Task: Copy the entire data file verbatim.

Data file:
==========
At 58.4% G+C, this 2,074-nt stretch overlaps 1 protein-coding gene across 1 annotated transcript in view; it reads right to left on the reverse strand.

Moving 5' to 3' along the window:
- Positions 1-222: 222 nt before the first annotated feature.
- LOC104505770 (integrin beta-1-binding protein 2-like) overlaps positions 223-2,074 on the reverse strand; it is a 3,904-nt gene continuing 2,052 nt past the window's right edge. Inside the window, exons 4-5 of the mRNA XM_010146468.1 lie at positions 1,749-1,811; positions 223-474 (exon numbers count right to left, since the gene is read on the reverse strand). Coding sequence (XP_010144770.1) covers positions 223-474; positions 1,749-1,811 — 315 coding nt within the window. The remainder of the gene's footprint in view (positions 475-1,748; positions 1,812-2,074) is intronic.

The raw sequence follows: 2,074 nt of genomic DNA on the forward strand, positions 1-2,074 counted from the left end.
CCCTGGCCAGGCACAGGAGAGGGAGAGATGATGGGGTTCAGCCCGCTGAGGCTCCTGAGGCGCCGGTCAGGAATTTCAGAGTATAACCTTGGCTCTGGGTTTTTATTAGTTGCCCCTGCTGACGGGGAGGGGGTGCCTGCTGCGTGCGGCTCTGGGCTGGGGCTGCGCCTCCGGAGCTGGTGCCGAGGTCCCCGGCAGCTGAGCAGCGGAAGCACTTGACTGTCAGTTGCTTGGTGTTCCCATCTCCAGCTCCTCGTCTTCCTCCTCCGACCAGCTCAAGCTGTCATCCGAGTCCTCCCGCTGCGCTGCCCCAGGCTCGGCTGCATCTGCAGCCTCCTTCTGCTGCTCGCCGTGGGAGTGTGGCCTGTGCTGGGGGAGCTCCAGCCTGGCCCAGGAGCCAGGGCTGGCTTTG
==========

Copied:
At 58.4% G+C, this 2,074-nt stretch overlaps 1 protein-coding gene across 1 annotated transcript in view; it reads right to left on the reverse strand.

Moving 5' to 3' along the window:
- Positions 1-222: 222 nt before the first annotated feature.
- LOC104505770 (integrin beta-1-binding protein 2-like) overlaps positions 223-2,074 on the reverse strand; it is a 3,904-nt gene continuing 2,052 nt past the window's right edge. Inside the window, exons 4-5 of the mRNA XM_010146468.1 lie at positions 1,749-1,811; positions 223-474 (exon numbers count right to left, since the gene is read on the reverse strand). Coding sequence (XP_010144770.1) covers positions 223-474; positions 1,749-1,811 — 315 coding nt within the window. The remainder of the gene's footprint in view (positions 475-1,748; positions 1,812-2,074) is intronic.

The raw sequence follows: 2,074 nt of genomic DNA on the forward strand, positions 1-2,074 counted from the left end.
CCCTGGCCAGGCACAGGAGAGGGAGAGATGATGGGGTTCAGCCCGCTGAGGCTCCTGAGGCGCCGGTCAGGAATTTCAGAGTATAACCTTGGCTCTGGGTTTTTATTAGTTGCCCCTGCTGACGGGGAGGGGGTGCCTGCTGCGTGCGGCTCTGGGCTGGGGCTGCGCCTCCGGAGCTGGTGCCGAGGTCCCCGGCAGCTGAGCAGCGGAAGCACTTGACTGTCAGTTGCTTGGTGTTCCCATCTCCAGCTCCTCGTCTTCCTCCTCCGACCAGCTCAAGCTGTCATCCGAGTCCTCCCGCTGCGCTGCCCCAGGCTCGGCTGCATCTGCAGCCTCCTTCTGCTGCTCGCCGTGGGAGTGTGGCCTGTGCTGGGGGAGCTCCAGCCTGGCCCAGGAGCCAGGGCTGGCTTTG